Saturday, December 26, 2020

In Defense Of Urban Flight-Cary Grant and Myra Loy’s “Mr. Blanding Builds His Dream House” (1948)-A Film Review

In Defense Of Urban Flight-Cary Grant and Myra Loy’s “Mr. Blanding Builds His Dream House” (1948)-A Film Review

DVD Review
By Sandy Salmon

Mr. Blanding Builds His Dream House, starring Cary Grant, Myrna Loy,  

[As of December 1, 2017 under the new regime of Greg Green, formerly of the on-line American Film Gazette website, brought in to shake things up a bit after a vote of no confidence in the previous site administrator Peter Markin was taken among all the writers at the request of some of the younger writers abetted by one key older writer, Sam Lowell, the habit of assigning writers to specific topics like film, books, political commentary, and culture is over. Also over is the designation of writers in this space, young or old, by job title like senior or associate. After a short-lived experiment designating everybody as “writer” seemingly in emulation of the French Revolution’s “citizen” or the Bolshevik Revolution’s “comrade” all posts will be “signed” with given names only. The Editorial Board]

Nowadays the great flight from the big cities started in the immediate post-World War II period with the construction of Levitttown-type suburbs has run its course and there is a creep back to the cities by the non-auto hungry Generation X. Maybe it is the economics of purchase but I have listened in disbelief as father after father of my acquaintance has told me that their young charges do not own, do not lust after their won automobile. In some cases do not have a driver’s license at twenty-something. Heresy, sheer heresy to our generation hitting the road at sixteen and at least pining for an owned automobile around the same time. That strange sociology phenomenon aside back then every even marginally prosperous family was itching to join the exodus. (And maybe from smaller town too when you remember back to the days when places like downtown Mill Valley outside of Trenton, New Jersey where I grew up in the 1950s used to be thriving places where you would spent plenty of time doing this and that before the big malls sucked the life out of basically Mom and Pop Main Street operations.)  That is the working premise of the film under review, Mr. Blanding Builds His Dream House, as Cary Grant and Myra Loy go through their paces trying to make the damn thing come true without bankrupting them and not without seemingly every pitfall known to house-building man (and woman).

Mad man, you know Madison Avenue, New York City upwardly mobile advertising man fresh for the war, World War II, Mr. Blanding, played by versatile Cary Grant who could play for laughs or suspense at the flip of a coin, is sick and tired of his cramped quarters in an apartment in the city and dreams of getting out in the great fresh suburban, or what will be suburban air of Connecticut. Housewife and good mother Mrs. Blanding, played by equally versatile Myra Loy couldn’t agree more, as long as the operation doesn’t set them “underwater” as the more recent expression post-2008 housing bubble burst would have it. The problem, serious problem is that these city slickers don’t know from nothing about such things as old time Victorian houses and farms, allegedly cheap ones to fix up, which is what they have their ignorant little hearts set on to be able to bring up their two precocious young daughters in a non-city environment.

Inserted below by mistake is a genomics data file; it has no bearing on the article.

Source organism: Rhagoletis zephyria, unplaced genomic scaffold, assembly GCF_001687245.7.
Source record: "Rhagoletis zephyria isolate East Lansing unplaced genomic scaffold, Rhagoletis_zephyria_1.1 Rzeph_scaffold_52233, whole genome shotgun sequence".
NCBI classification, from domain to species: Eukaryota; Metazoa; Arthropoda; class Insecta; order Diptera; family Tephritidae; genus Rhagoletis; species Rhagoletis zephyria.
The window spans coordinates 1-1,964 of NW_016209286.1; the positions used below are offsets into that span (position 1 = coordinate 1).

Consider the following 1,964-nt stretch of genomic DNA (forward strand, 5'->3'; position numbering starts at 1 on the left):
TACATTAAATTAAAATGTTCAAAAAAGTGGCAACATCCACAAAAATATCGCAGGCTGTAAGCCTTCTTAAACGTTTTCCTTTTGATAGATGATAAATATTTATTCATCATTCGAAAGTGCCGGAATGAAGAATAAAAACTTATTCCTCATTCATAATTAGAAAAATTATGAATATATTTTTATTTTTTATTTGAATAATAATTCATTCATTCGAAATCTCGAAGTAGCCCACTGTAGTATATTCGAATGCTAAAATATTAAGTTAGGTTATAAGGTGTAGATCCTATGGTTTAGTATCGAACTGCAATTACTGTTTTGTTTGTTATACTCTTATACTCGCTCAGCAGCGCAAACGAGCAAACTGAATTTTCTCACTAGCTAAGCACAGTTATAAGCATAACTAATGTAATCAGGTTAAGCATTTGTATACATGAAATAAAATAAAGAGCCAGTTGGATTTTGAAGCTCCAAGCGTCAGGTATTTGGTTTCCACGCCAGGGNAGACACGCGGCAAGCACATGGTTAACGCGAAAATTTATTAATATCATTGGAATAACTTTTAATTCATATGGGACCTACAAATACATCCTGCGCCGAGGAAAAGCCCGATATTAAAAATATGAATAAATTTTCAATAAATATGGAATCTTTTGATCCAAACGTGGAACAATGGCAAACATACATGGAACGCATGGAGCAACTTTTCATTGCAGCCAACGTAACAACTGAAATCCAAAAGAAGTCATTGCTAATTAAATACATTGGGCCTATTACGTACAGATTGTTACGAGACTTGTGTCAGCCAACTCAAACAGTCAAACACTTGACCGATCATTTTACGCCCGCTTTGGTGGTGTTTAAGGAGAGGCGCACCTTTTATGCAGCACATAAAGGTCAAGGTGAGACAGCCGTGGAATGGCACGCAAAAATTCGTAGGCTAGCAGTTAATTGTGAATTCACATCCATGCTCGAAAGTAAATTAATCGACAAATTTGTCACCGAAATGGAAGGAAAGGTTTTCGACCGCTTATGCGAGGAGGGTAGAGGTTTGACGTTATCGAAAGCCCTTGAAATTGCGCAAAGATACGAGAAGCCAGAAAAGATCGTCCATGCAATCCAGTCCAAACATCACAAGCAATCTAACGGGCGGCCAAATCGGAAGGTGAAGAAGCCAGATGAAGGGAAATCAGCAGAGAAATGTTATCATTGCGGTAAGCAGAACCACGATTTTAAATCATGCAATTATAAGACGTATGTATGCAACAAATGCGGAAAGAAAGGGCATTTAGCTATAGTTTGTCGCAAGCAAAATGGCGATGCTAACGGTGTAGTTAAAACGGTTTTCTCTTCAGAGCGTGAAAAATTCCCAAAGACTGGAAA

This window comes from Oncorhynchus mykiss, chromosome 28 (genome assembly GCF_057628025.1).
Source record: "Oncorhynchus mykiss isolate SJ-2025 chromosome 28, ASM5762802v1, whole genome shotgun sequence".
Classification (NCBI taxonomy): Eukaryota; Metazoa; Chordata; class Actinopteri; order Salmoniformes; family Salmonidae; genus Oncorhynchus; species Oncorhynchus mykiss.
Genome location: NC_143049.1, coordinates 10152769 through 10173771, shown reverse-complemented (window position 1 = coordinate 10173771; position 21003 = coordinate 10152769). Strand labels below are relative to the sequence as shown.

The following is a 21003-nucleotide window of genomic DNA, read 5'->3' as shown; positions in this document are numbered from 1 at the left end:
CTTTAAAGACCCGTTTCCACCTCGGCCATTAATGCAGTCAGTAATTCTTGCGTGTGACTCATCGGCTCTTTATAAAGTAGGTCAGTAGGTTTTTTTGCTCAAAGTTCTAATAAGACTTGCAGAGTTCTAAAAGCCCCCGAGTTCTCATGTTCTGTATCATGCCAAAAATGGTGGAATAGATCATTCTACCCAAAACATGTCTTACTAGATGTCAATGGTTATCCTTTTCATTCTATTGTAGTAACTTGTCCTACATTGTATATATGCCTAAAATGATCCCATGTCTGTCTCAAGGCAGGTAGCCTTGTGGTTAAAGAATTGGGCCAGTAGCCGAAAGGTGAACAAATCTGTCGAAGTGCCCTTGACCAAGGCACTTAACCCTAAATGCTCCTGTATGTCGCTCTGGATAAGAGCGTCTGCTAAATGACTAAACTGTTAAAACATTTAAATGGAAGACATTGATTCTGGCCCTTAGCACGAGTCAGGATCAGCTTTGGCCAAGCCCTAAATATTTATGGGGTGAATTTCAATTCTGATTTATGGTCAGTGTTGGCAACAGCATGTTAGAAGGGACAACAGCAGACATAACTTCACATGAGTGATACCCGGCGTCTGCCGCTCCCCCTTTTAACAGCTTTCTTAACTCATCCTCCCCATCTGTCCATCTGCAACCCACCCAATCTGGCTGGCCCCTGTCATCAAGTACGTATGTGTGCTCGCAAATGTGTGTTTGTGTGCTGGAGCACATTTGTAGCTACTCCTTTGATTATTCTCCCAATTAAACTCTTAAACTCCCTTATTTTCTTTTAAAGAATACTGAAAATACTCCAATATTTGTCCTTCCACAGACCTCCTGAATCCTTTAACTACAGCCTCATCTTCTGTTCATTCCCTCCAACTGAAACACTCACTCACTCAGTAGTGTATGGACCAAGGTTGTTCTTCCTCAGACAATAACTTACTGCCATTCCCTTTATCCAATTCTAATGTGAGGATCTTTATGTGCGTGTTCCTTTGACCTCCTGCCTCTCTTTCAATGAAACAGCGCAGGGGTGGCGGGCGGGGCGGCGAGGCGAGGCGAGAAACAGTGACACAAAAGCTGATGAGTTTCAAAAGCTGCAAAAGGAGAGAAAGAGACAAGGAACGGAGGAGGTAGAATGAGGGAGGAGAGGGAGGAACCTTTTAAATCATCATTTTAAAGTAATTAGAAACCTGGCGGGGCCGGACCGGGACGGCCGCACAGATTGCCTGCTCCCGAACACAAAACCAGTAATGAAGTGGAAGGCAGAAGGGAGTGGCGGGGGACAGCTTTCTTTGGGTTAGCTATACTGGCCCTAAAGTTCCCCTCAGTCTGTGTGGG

Naturally not knowing anything about rural real estate markets they grab a nice old place on the cheap. No, not on the cheap when the hi-jinx are through since this place is a “lemon,” a dead-end which has to be torn down and another mighty dwelling put in its place which really does almost bankrupt the pair especially when Mad man Mr. Balnding can’t come up with some hammy slogan to sell, well, hams in order to keep his job and keep from going under water like a million other people before and after them. Not Cary or Myra’s best work which has to do with the limits of the story-line after all how many pratfalls and exasperating experiences can you work out, or get worked up about, over your so-called dream house before you simply don’t care anymore. Or we in that Saturday movie audience or now DVD home watching crowd either.  


I Hear Mother Africa Calling-With The Late Odetta In Mind

I Hear Mother Africa Calling-With The Late Odetta In Mind

By Ray Carter   

They say that the blues, you know, the quintessential black musical contribution to the American songbook along with first cousin jazz that breaks you out of your depression about whatever ails you or the world, was formed down in the Mississippi muds, down in some sweat-drenched bayou, down in some woody sunken hollow all near Mister’s plantation, mill, or store. Well they might be right in a way about how it all started in America as a coded response to Mister’s, Master’s, Captain’s wicked perverse ways back in slavery times, later back in Mister James Crow times. 

I do believe however they are off by several maybe more generations and off by a few thousand miles from its origins in hell-bent Africa, hell-bent when Mister’s forbears took what he thought was the measure of some poor grimy “natives” and shipped them in death slave boats, those that survived the Middle Passage of seasick death and disease making one think of once owned by William Ruskin W.B.T. Turner’s Slave Ship painterly masterpiece of the sick and dying thrown overboard for bloody insurance wagers which should have made everyone an abolitionist but didn’t and brought them to the Mississippi muds, bayous and hollows. Took peoples, proud Nubians, builders and artifacters, who had created very sharp civilizations when Mister’s forbears were wondering what the hell a spoon was when placed in their dirty clenched fingers, still wondered later how the heck to use the damn thing, and why and uprooted them whole.